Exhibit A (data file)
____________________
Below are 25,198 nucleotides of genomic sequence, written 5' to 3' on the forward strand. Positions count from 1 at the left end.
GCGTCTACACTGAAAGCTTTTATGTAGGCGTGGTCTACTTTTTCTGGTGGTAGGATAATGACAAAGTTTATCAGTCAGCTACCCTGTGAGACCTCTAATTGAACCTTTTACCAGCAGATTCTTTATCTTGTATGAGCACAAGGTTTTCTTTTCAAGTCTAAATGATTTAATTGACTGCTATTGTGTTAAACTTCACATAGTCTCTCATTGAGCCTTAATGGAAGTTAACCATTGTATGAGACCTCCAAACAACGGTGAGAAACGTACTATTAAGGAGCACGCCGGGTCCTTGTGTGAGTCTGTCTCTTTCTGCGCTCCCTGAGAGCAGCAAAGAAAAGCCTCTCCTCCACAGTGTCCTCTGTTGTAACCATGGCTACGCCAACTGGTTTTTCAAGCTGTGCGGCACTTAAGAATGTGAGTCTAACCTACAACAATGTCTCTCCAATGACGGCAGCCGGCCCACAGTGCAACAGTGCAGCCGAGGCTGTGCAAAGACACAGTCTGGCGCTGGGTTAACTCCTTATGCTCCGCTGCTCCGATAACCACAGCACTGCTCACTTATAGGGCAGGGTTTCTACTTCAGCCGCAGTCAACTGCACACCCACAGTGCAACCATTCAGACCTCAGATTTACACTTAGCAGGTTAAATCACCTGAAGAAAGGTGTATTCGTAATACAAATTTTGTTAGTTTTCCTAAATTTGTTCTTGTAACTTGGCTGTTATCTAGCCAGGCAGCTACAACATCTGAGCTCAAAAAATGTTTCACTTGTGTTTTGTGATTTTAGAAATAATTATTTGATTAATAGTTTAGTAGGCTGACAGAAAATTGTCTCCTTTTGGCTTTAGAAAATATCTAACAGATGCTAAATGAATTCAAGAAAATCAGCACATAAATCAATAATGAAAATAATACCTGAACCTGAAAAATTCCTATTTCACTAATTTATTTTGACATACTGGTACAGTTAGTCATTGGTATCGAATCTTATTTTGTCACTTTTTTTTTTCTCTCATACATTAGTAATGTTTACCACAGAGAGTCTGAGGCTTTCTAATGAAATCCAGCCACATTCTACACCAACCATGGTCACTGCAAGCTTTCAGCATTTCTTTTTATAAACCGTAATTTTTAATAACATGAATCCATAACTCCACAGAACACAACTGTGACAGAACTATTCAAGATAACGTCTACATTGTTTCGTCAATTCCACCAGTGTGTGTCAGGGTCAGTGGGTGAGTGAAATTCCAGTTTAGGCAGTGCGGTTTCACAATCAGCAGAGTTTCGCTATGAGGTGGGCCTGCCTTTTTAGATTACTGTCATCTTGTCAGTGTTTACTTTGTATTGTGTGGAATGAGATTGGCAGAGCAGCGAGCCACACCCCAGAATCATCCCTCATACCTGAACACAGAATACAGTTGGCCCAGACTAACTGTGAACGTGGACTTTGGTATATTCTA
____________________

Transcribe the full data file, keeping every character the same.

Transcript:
Below are 25,198 nucleotides of genomic sequence, written 5' to 3' on the forward strand. Positions count from 1 at the left end.
GCGTCTACACTGAAAGCTTTTATGTAGGCGTGGTCTACTTTTTCTGGTGGTAGGATAATGACAAAGTTTATCAGTCAGCTACCCTGTGAGACCTCTAATTGAACCTTTTACCAGCAGATTCTTTATCTTGTATGAGCACAAGGTTTTCTTTTCAAGTCTAAATGATTTAATTGACTGCTATTGTGTTAAACTTCACATAGTCTCTCATTGAGCCTTAATGGAAGTTAACCATTGTATGAGACCTCCAAACAACGGTGAGAAACGTACTATTAAGGAGCACGCCGGGTCCTTGTGTGAGTCTGTCTCTTTCTGCGCTCCCTGAGAGCAGCAAAGAAAAGCCTCTCCTCCACAGTGTCCTCTGTTGTAACCATGGCTACGCCAACTGGTTTTTCAAGCTGTGCGGCACTTAAGAATGTGAGTCTAACCTACAACAATGTCTCTCCAATGACGGCAGCCGGCCCACAGTGCAACAGTGCAGCCGAGGCTGTGCAAAGACACAGTCTGGCGCTGGGTTAACTCCTTATGCTCCGCTGCTCCGATAACCACAGCACTGCTCACTTATAGGGCAGGGTTTCTACTTCAGCCGCAGTCAACTGCACACCCACAGTGCAACCATTCAGACCTCAGATTTACACTTAGCAGGTTAAATCACCTGAAGAAAGGTGTATTCGTAATACAAATTTTGTTAGTTTTCCTAAATTTGTTCTTGTAACTTGGCTGTTATCTAGCCAGGCAGCTACAACATCTGAGCTCAAAAAATGTTTCACTTGTGTTTTGTGATTTTAGAAATAATTATTTGATTAATAGTTTAGTAGGCTGACAGAAAATTGTCTCCTTTTGGCTTTAGAAAATATCTAACAGATGCTAAATGAATTCAAGAAAATCAGCACATAAATCAATAATGAAAATAATACCTGAACCTGAAAAATTCCTATTTCACTAATTTATTTTGACATACTGGTACAGTTAGTCATTGGTATCGAATCTTATTTTGTCACTTTTTTTTTTCTCTCATACATTAGTAATGTTTACCACAGAGAGTCTGAGGCTTTCTAATGAAATCCAGCCACATTCTACACCAACCATGGTCACTGCAAGCTTTCAGCATTTCTTTTTATAAACCGTAATTTTTAATAACATGAATCCATAACTCCACAGAACACAACTGTGACAGAACTATTCAAGATAACGTCTACATTGTTTCGTCAATTCCACCAGTGTGTGTCAGGGTCAGTGGGTGAGTGAAATTCCAGTTTAGGCAGTGCGGTTTCACAATCAGCAGAGTTTCGCTATGAGGTGGGCCTGCCTTTTTAGATTACTGTCATCTTGTCAGTGTTTACTTTGTATTGTGTGGAATGAGATTGGCAGAGCAGCGAGCCACACCCCAGAATCATCCCTCATACCTGAACACAGAATACAGTTGGCCCAGACTAACTGTGAACGTGGACTTTGGTATATTCTA